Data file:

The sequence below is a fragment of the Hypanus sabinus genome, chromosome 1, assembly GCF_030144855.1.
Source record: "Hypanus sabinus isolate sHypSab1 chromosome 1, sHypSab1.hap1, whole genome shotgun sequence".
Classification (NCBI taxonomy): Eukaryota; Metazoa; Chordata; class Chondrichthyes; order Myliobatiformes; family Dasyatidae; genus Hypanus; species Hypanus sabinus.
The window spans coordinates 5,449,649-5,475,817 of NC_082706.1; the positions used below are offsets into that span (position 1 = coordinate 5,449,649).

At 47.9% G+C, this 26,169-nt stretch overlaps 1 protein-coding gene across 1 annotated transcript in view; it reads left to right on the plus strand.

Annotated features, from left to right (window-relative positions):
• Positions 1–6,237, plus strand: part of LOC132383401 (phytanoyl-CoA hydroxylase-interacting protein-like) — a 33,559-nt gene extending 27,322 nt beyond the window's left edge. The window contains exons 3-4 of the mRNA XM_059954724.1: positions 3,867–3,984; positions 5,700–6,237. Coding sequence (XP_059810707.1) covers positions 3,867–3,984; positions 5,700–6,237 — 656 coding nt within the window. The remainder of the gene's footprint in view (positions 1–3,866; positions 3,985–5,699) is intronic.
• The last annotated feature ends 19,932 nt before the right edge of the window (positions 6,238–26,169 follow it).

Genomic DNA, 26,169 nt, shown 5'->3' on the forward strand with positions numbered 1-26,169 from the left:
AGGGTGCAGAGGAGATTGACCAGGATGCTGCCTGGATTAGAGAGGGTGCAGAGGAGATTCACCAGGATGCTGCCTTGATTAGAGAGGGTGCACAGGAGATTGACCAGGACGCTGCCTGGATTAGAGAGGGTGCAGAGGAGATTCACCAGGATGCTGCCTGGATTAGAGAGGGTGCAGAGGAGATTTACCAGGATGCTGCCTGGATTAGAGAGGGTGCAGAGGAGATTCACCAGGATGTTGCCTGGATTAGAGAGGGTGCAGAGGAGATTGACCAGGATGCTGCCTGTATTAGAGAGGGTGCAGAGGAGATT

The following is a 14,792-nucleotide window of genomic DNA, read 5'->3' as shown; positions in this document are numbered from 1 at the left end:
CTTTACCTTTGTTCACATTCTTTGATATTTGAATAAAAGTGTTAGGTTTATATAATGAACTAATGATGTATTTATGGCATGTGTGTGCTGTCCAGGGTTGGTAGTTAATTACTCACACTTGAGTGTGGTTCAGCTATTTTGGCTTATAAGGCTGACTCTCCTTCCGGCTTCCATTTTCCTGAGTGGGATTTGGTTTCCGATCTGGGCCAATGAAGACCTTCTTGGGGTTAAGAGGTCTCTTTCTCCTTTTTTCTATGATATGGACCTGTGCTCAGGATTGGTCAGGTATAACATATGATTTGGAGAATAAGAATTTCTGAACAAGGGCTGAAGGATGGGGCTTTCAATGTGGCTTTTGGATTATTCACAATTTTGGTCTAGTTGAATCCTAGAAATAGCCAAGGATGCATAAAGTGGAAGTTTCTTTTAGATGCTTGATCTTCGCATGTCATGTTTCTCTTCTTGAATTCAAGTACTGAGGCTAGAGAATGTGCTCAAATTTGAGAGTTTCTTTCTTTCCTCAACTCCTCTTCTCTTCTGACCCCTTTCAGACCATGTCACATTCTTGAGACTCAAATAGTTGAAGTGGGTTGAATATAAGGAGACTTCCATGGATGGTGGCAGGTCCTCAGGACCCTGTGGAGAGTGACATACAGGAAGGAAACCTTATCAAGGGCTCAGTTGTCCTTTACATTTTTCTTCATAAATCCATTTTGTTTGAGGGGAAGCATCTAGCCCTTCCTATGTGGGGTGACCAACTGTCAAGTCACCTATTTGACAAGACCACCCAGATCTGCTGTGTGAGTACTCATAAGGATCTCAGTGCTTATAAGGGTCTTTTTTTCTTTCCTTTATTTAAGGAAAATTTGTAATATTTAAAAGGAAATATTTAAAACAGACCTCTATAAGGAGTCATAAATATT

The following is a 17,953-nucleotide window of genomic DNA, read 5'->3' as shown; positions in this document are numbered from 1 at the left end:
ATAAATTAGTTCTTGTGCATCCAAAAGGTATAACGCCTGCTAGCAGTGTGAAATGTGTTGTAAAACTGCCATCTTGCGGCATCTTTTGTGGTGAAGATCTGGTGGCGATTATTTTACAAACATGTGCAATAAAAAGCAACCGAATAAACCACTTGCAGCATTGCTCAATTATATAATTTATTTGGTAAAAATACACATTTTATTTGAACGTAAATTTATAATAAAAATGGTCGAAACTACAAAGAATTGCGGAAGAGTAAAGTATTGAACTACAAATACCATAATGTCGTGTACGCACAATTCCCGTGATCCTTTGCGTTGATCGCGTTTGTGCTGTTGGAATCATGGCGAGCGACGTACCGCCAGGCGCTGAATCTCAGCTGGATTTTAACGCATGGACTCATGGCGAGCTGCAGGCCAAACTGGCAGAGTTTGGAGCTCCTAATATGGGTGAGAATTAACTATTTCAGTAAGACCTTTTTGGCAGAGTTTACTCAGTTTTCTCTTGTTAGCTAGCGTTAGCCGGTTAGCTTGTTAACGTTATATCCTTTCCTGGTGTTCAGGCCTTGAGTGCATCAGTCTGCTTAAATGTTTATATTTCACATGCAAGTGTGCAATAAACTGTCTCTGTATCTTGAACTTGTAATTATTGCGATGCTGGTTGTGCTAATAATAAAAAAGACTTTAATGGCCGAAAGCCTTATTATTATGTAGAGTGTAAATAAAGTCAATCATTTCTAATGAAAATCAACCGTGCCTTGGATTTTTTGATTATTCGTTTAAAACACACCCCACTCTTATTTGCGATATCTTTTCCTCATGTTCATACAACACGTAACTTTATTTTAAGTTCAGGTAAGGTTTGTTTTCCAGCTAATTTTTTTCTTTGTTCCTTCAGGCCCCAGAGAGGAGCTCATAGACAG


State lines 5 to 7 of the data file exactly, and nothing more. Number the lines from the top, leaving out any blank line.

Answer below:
At 47.9% G+C, this 26,169-nt stretch overlaps 1 protein-coding gene across 1 annotated transcript in view; it reads left to right on the plus strand.

Annotated features, from left to right (window-relative positions):
• Positions 1–6,237, plus strand: part of LOC132383401 (phytanoyl-CoA hydroxylase-interacting protein-like) — a 33,559-nt gene extending 27,322 nt beyond the window's left edge. The window contains exons 3-4 of the mRNA XM_059954724.1: positions 3,867–3,984; positions 5,700–6,237. Coding sequence (XP_059810707.1) covers positions 3,867–3,984; positions 5,700–6,237 — 656 coding nt within the window. The remainder of the gene's footprint in view (positions 1–3,866; positions 3,985–5,699) is intronic.